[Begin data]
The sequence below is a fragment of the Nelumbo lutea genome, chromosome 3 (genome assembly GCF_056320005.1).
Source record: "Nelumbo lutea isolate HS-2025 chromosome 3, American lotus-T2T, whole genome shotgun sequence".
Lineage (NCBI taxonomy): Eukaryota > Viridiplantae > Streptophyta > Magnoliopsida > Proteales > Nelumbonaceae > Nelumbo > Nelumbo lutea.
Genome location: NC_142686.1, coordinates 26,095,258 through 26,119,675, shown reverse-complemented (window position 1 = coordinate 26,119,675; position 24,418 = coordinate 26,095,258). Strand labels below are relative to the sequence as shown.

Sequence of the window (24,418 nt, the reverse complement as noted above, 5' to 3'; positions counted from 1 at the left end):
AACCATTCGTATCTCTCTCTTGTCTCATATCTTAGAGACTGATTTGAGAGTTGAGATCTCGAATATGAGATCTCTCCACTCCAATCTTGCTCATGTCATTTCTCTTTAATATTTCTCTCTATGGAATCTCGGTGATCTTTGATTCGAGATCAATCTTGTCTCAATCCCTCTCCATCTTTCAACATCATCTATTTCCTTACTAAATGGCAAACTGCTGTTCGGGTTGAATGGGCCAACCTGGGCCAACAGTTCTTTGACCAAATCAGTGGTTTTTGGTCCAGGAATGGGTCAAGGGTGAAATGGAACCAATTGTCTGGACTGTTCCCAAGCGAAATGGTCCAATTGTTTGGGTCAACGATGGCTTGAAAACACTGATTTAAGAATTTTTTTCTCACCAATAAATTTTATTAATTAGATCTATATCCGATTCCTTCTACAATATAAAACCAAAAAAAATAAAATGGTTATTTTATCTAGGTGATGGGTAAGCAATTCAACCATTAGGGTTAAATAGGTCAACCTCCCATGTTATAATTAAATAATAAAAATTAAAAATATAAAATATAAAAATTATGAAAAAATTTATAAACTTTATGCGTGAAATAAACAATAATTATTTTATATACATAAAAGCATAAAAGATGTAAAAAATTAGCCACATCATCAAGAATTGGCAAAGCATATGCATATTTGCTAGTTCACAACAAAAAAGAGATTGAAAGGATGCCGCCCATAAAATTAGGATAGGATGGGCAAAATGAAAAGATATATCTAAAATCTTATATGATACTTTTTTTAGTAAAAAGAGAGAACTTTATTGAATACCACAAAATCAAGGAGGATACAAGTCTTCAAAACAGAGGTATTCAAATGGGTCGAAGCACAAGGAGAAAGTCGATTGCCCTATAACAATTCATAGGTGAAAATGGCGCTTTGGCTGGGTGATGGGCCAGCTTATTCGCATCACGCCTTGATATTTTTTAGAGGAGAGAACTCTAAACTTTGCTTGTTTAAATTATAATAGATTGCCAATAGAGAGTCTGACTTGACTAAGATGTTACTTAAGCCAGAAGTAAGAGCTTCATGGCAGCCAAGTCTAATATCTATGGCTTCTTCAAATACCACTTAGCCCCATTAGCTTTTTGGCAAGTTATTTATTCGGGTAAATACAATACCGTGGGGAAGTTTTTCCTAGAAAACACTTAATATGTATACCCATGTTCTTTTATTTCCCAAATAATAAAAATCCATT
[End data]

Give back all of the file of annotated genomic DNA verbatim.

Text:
The sequence below is a fragment of the Nelumbo lutea genome, chromosome 3 (genome assembly GCF_056320005.1).
Source record: "Nelumbo lutea isolate HS-2025 chromosome 3, American lotus-T2T, whole genome shotgun sequence".
Lineage (NCBI taxonomy): Eukaryota > Viridiplantae > Streptophyta > Magnoliopsida > Proteales > Nelumbonaceae > Nelumbo > Nelumbo lutea.
Genome location: NC_142686.1, coordinates 26,095,258 through 26,119,675, shown reverse-complemented (window position 1 = coordinate 26,119,675; position 24,418 = coordinate 26,095,258). Strand labels below are relative to the sequence as shown.

Sequence of the window (24,418 nt, the reverse complement as noted above, 5' to 3'; positions counted from 1 at the left end):
AACCATTCGTATCTCTCTCTTGTCTCATATCTTAGAGACTGATTTGAGAGTTGAGATCTCGAATATGAGATCTCTCCACTCCAATCTTGCTCATGTCATTTCTCTTTAATATTTCTCTCTATGGAATCTCGGTGATCTTTGATTCGAGATCAATCTTGTCTCAATCCCTCTCCATCTTTCAACATCATCTATTTCCTTACTAAATGGCAAACTGCTGTTCGGGTTGAATGGGCCAACCTGGGCCAACAGTTCTTTGACCAAATCAGTGGTTTTTGGTCCAGGAATGGGTCAAGGGTGAAATGGAACCAATTGTCTGGACTGTTCCCAAGCGAAATGGTCCAATTGTTTGGGTCAACGATGGCTTGAAAACACTGATTTAAGAATTTTTTTCTCACCAATAAATTTTATTAATTAGATCTATATCCGATTCCTTCTACAATATAAAACCAAAAAAAATAAAATGGTTATTTTATCTAGGTGATGGGTAAGCAATTCAACCATTAGGGTTAAATAGGTCAACCTCCCATGTTATAATTAAATAATAAAAATTAAAAATATAAAATATAAAAATTATGAAAAAATTTATAAACTTTATGCGTGAAATAAACAATAATTATTTTATATACATAAAAGCATAAAAGATGTAAAAAATTAGCCACATCATCAAGAATTGGCAAAGCATATGCATATTTGCTAGTTCACAACAAAAAAGAGATTGAAAGGATGCCGCCCATAAAATTAGGATAGGATGGGCAAAATGAAAAGATATATCTAAAATCTTATATGATACTTTTTTTAGTAAAAAGAGAGAACTTTATTGAATACCACAAAATCAAGGAGGATACAAGTCTTCAAAACAGAGGTATTCAAATGGGTCGAAGCACAAGGAGAAAGTCGATTGCCCTATAACAATTCATAGGTGAAAATGGCGCTTTGGCTGGGTGATGGGCCAGCTTATTCGCATCACGCCTTGATATTTTTTAGAGGAGAGAACTCTAAACTTTGCTTGTTTAAATTATAATAGATTGCCAATAGAGAGTCTGACTTGACTAAGATGTTACTTAAGCCAGAAGTAAGAGCTTCATGGCAGCCAAGTCTAATATCTATGGCTTCTTCAAATACCACTTAGCCCCATTAGCTTTTTGGCAAGTTATTTATTCGGGTAAATACAATACCGTGGGGAAGTTTTTCCTAGAAAACACTTAATATGTATACCCATGTTCTTTTATTTCCCAAATAATAAAAATCCATT